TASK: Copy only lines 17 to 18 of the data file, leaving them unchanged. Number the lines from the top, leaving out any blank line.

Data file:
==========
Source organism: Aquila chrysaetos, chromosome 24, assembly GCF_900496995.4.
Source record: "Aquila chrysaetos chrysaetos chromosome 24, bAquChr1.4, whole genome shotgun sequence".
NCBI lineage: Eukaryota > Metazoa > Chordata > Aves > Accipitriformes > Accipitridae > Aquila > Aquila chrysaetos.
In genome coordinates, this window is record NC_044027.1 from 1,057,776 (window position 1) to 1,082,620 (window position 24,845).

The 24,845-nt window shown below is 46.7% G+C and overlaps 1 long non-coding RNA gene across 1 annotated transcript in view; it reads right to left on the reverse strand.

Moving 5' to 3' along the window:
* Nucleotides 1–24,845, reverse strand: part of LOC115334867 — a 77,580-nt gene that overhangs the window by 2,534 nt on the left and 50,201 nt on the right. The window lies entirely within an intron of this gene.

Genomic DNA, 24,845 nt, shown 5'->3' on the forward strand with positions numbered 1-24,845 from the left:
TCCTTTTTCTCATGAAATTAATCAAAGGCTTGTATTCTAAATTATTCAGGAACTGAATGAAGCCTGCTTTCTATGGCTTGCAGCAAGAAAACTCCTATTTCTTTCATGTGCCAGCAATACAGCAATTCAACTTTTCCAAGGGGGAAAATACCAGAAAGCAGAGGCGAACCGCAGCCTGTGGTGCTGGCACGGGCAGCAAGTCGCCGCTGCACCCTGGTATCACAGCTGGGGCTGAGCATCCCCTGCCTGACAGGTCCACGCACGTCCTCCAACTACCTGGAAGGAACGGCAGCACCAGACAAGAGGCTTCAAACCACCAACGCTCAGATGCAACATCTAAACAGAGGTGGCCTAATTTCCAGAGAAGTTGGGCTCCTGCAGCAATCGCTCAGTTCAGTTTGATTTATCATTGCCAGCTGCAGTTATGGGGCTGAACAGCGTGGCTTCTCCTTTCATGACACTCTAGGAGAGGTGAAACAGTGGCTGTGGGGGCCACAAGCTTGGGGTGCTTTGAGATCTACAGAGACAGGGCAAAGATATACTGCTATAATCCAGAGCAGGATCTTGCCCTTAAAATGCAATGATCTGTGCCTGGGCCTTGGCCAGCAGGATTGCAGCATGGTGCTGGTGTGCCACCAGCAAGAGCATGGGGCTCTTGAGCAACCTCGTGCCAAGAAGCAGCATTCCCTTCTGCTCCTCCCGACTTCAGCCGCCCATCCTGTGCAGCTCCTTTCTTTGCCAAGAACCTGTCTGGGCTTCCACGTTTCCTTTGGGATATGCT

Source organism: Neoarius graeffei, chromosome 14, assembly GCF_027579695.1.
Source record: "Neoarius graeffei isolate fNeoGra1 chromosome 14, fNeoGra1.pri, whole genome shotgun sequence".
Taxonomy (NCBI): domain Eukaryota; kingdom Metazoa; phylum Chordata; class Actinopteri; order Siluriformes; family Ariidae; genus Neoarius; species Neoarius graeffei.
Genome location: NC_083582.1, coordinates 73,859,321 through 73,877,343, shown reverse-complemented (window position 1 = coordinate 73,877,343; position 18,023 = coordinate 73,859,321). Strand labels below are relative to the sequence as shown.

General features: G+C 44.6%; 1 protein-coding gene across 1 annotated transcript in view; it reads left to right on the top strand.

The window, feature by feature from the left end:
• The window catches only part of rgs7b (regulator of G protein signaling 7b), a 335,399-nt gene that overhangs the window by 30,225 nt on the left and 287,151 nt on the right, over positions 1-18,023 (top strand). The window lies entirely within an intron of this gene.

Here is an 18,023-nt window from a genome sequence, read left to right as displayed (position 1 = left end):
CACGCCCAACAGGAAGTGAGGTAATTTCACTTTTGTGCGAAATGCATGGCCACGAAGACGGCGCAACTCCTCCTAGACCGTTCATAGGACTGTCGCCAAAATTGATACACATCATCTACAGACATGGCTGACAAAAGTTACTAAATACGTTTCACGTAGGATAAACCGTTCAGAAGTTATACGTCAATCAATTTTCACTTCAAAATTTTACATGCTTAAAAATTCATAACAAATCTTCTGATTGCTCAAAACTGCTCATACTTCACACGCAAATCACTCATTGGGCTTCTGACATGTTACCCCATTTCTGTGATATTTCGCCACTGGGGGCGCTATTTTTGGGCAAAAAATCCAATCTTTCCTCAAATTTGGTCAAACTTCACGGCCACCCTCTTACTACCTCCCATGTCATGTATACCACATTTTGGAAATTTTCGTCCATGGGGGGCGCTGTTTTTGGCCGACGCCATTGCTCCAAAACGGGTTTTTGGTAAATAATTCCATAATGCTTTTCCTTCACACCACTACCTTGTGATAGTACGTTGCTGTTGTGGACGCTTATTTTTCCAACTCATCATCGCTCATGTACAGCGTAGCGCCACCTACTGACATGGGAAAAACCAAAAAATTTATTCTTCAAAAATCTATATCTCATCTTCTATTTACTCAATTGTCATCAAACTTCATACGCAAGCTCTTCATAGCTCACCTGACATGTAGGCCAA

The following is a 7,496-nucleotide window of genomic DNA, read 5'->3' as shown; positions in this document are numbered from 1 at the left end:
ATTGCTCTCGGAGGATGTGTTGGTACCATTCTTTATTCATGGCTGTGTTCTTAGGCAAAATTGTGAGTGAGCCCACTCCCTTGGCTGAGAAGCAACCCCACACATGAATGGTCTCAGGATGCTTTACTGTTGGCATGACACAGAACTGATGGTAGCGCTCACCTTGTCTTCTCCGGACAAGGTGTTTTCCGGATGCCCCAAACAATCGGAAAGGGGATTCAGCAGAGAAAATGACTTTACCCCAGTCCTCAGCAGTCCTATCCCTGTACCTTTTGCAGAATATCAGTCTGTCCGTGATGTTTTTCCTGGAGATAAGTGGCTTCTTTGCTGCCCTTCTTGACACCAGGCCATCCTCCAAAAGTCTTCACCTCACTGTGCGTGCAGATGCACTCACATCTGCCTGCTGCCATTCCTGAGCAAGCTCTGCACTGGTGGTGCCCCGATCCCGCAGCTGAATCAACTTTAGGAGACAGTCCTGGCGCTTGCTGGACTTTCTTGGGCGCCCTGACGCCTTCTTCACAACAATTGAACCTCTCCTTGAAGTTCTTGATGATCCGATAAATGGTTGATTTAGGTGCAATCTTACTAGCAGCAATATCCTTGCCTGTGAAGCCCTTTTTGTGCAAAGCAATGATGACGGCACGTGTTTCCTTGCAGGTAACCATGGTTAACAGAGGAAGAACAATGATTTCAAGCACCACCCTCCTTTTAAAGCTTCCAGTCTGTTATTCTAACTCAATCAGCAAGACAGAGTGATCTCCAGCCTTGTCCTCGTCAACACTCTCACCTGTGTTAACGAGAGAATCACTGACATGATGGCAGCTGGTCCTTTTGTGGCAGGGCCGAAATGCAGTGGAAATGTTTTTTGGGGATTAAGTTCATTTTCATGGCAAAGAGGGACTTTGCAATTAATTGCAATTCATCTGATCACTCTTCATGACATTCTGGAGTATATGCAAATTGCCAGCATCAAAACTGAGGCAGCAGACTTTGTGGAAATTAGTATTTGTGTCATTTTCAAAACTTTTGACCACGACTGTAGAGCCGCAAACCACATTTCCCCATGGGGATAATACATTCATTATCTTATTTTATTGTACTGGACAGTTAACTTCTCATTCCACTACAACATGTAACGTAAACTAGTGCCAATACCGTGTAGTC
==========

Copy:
Here is an 18,023-nt window from a genome sequence, read left to right as displayed (position 1 = left end):
CACGCCCAACAGGAAGTGAGGTAATTTCACTTTTGTGCGAAATGCATGGCCACGAAGACGGCGCAACTCCTCCTAGACCGTTCATAGGACTGTCGCCAAAATTGATACACATCATCTACAGACATGGCTGACAAAAGTTACTAAATACGTTTCACGTAGGATAAACCGTTCAGAAGTTATACGTCAATCAATTTTCACTTCAAAATTTTACATGCTTAAAAATTCATAACAAATCTTCTGATTGCTCAAAACTGCTCATACTTCACACGCAAATCACTCATTGGGCTTCTGACATGTTACCCCATTTCTGTGATATTTCGCCACTGGGGGCGCTATTTTTGGGCAAAAAATCCAATCTTTCCTCAAATTTGGTCAAACTTCACGGCCACCCTCTTACTACCTCCCATGTCATGTATACCACATTTTGGAAATTTTCGTCCATGGGGGGCGCTGTTTTTGGCCGACGCCATTGCTCCAAAACGGGTTTTTGGTAAATAATTCCATAATGCTTTTCCTTCACACCACTACCTTGTGATAGTACGTTGCTGTTGTGGACGCTTATTTTTCCAACTCATCATCGCTCATGTACAGCGTAGCGCCACCTACTGACATGGGAAAAACCAAAAAATTTATTCTTCAAAAATCTATATCTCATCTTCTATTTACTCAATTGTCATCAAACTTCATACGCAAGCTCTTCATAGCTCACCTGACATGTAGGCCAA